Are books all about the stories they contain? Can a book have its own story? What changes when you read the same book many times over? A self-proclaimed bibliophile’s take on what it means to get to know books beyond the stories held within their pages.
I grew up around books. I grew up around people who loved books, in an era where books were one of the few sources of magic and wonder.
There’s hardly a childhood memory that doesn’t feature books.
There’s one of 6-year-old Me, visiting evening bazaars with my maternal grandfather only to get lost in comic books at the newspaper vendor’s stall.
Almost four decades later, I am still that little girl, sitting cross-legged on a stool, her nose buried in a book. The bazaar sounds have ebbed away. It’s just me and the book now.
As a kid, the school library was my incentive to make it through school every day. If the day had a library session scheduled, there was nothing that could keep me home – not even the looming punishments for incomplete homework and forgotten tests. I could be found outside the library with my nose pressed to the glass doors.
The lower school classrooms had tiny wooden cupboards that acted as the class library. More than reading books, I enjoyed taking everything out and arranging them in order, making sure the books didn’t have any dog-eared corners or torn pages. It was my version of playing Doctors with books.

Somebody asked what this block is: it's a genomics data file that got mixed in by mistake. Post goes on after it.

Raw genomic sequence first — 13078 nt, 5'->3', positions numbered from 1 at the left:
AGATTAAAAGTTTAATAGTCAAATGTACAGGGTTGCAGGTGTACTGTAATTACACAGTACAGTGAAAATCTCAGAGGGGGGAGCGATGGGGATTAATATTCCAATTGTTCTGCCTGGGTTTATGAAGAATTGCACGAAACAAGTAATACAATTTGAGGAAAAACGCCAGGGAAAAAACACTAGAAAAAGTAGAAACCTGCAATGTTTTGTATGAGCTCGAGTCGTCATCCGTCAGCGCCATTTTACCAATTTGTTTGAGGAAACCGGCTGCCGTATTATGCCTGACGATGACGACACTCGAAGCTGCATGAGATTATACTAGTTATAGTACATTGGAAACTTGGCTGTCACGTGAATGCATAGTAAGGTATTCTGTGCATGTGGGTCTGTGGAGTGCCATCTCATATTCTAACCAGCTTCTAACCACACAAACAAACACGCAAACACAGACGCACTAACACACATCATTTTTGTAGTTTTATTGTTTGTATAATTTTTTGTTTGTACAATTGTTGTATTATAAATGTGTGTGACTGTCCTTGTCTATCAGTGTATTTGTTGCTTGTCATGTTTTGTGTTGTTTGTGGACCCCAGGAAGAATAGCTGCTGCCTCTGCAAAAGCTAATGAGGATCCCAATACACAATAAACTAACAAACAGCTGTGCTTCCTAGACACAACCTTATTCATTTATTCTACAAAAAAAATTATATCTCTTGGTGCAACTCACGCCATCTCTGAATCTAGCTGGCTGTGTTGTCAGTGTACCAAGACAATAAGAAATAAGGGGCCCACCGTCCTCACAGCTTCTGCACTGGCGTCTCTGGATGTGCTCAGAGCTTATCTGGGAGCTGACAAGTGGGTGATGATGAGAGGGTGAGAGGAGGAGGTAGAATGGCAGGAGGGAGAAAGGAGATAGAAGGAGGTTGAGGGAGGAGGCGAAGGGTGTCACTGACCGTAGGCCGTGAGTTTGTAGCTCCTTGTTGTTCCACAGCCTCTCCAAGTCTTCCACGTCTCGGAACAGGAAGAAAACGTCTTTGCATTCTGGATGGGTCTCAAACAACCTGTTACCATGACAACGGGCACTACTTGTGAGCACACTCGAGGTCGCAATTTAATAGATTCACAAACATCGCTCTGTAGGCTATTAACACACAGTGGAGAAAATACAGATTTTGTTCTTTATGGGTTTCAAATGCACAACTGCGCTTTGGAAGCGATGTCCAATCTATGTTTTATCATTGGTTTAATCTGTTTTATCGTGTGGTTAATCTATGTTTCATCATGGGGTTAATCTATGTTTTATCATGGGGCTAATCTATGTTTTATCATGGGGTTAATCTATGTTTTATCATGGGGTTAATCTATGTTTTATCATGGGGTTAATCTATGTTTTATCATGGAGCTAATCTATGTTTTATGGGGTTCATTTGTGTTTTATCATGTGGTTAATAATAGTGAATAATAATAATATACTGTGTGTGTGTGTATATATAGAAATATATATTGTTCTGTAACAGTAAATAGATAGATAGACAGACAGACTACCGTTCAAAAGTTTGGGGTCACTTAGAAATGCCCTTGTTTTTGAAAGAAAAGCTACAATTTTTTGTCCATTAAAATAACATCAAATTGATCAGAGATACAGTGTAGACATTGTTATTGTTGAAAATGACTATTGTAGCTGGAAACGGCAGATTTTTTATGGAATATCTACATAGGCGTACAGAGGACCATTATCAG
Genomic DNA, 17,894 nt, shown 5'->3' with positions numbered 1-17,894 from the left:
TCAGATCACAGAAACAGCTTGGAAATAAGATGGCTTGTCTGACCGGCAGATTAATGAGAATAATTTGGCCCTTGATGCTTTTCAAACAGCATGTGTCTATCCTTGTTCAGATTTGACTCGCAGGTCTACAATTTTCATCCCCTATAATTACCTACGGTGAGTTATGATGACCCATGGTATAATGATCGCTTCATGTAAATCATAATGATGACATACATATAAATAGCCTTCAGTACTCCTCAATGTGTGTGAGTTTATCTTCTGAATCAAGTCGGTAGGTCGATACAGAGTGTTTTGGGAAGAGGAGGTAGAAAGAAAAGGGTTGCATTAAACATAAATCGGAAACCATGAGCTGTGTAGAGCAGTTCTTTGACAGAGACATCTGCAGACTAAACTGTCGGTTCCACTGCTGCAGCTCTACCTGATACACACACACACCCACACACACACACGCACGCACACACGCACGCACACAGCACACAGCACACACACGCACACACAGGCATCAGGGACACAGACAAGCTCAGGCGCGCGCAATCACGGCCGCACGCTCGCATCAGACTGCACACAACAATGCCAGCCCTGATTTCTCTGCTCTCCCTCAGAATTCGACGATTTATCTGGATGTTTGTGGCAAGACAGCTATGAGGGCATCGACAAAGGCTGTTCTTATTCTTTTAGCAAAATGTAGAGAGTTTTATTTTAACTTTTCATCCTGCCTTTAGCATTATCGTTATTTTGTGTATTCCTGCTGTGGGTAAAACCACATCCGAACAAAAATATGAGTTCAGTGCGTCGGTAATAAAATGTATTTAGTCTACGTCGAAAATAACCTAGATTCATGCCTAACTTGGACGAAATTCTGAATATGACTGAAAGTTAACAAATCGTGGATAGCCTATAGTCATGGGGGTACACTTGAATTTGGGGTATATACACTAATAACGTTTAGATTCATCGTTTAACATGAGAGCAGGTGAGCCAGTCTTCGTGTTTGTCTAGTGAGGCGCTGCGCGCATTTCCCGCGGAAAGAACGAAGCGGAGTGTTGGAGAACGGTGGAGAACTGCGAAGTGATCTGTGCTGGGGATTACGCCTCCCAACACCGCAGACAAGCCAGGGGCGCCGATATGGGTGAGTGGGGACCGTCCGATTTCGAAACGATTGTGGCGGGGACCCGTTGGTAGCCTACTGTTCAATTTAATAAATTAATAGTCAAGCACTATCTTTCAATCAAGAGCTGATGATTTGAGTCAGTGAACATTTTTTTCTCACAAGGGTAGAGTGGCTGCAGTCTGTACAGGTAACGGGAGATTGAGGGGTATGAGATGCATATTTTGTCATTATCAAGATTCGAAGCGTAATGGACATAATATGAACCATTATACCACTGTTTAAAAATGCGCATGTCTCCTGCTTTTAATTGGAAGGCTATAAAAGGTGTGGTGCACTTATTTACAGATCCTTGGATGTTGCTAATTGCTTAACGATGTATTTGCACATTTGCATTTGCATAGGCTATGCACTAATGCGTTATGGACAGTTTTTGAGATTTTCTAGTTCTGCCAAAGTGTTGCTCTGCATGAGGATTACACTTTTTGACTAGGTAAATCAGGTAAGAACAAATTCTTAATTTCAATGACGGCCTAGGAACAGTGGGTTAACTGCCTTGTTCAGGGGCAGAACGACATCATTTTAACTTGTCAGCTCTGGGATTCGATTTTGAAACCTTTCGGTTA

The same school had a gigantic library for the senior school – or so it seemed to 8-year-old me.
This library was my happy place. Large French windows looked out into the wilderness that was our school grounds, a carpeted floor, long rows of wooden cupboards with glass doors on both sides of the room overflowing with countless books. To be allowed in there was the best part of my day.
I was lucky to spend a few holidays helping the librarian identify, re-arrange and catalogue books that needed to be replenished or replaced.
Those handfuls of quiet days spent in the school library were where my love for books grew beyond just reading them.
A book had a story to tell, not limited to the one within its pages. I needed to know more about the book itself. I took it upon myself to reunite every misplaced book with either those of the same series or by the same author. I loved flipping through the pages, finding tiny notes written by previous readers.